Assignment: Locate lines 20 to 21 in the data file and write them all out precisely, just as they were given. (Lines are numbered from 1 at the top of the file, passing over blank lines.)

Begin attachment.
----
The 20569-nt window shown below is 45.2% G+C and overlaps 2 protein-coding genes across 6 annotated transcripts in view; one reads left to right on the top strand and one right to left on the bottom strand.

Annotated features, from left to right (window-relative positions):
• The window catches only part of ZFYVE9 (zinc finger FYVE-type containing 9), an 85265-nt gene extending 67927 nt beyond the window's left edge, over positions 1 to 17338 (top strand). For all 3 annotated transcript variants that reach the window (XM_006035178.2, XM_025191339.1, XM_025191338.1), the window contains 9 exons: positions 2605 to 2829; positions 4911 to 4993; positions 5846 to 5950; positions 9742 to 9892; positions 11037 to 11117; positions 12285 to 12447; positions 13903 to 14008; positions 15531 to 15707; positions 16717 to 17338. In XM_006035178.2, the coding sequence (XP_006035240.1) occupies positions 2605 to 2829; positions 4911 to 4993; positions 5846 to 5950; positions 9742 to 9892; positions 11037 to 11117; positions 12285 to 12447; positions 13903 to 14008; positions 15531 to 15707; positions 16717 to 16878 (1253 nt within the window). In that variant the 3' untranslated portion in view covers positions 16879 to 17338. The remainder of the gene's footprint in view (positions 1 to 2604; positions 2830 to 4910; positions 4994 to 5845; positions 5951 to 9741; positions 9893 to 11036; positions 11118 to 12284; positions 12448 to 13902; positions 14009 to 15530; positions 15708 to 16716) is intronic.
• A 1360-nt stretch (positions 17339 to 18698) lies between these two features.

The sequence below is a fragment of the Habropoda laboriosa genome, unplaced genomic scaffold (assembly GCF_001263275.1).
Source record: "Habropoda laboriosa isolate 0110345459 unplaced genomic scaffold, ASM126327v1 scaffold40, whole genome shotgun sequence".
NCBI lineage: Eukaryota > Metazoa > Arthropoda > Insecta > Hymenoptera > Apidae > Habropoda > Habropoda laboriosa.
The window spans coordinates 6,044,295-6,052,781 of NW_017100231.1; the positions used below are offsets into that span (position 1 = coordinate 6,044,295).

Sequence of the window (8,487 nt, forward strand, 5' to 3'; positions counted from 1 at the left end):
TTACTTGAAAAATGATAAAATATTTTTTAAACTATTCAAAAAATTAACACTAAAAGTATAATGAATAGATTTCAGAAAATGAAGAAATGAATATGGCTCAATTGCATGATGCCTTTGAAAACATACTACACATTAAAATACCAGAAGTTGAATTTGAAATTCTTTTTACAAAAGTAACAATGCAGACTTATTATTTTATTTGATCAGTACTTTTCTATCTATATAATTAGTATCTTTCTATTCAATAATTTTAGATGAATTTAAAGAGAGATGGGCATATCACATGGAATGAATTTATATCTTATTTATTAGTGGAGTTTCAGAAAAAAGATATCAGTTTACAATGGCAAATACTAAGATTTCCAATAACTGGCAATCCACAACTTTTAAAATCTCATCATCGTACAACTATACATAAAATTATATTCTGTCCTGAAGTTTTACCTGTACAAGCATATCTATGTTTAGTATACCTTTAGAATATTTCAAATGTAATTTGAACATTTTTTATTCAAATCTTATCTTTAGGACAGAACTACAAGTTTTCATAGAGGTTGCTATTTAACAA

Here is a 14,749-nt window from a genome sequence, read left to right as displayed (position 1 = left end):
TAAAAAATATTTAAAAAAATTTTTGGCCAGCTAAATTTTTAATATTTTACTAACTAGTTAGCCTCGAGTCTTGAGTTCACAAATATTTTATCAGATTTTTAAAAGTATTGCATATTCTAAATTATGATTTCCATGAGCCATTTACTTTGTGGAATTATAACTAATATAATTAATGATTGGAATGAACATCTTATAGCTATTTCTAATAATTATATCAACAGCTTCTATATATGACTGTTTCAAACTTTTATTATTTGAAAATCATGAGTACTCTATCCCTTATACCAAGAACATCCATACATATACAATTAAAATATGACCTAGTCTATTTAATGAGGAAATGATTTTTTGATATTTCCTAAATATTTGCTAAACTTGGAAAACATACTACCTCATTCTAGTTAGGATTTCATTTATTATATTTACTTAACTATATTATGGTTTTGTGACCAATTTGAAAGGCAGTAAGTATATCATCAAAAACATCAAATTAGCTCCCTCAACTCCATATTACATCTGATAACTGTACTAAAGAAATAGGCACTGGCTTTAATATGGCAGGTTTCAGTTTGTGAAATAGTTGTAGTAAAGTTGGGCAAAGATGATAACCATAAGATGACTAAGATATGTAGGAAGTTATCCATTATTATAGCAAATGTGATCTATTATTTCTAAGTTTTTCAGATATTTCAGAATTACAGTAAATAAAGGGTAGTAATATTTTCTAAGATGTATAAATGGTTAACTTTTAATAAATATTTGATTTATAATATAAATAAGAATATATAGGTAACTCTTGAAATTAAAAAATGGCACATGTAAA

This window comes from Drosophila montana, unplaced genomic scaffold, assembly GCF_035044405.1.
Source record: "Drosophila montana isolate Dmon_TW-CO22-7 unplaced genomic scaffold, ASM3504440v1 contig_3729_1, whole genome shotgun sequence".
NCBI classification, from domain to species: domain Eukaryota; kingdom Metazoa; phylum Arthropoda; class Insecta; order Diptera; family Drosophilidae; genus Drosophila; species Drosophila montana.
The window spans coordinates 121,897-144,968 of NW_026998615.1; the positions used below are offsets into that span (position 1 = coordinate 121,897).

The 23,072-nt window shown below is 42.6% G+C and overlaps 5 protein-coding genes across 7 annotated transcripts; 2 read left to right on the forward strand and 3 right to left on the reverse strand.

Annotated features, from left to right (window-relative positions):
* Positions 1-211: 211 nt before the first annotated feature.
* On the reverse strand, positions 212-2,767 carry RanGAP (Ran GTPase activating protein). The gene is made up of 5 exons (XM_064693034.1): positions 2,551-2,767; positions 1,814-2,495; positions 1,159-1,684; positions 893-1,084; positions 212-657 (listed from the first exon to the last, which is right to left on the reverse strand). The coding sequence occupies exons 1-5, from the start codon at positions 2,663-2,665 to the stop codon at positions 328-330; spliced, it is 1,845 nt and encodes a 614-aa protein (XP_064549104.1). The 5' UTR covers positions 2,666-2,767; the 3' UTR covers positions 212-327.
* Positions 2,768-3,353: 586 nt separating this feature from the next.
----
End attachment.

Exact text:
* On the reverse strand, positions 212-2,767 carry RanGAP (Ran GTPase activating protein). The gene is made up of 5 exons (XM_064693034.1): positions 2,551-2,767; positions 1,814-2,495; positions 1,159-1,684; positions 893-1,084; positions 212-657 (listed from the first exon to the last, which is right to left on the reverse strand). The coding sequence occupies exons 1-5, from the start codon at positions 2,663-2,665 to the stop codon at positions 328-330; spliced, it is 1,845 nt and encodes a 614-aa protein (XP_064549104.1). The 5' UTR covers positions 2,666-2,767; the 3' UTR covers positions 212-327.
* Positions 2,768-3,353: 586 nt separating this feature from the next.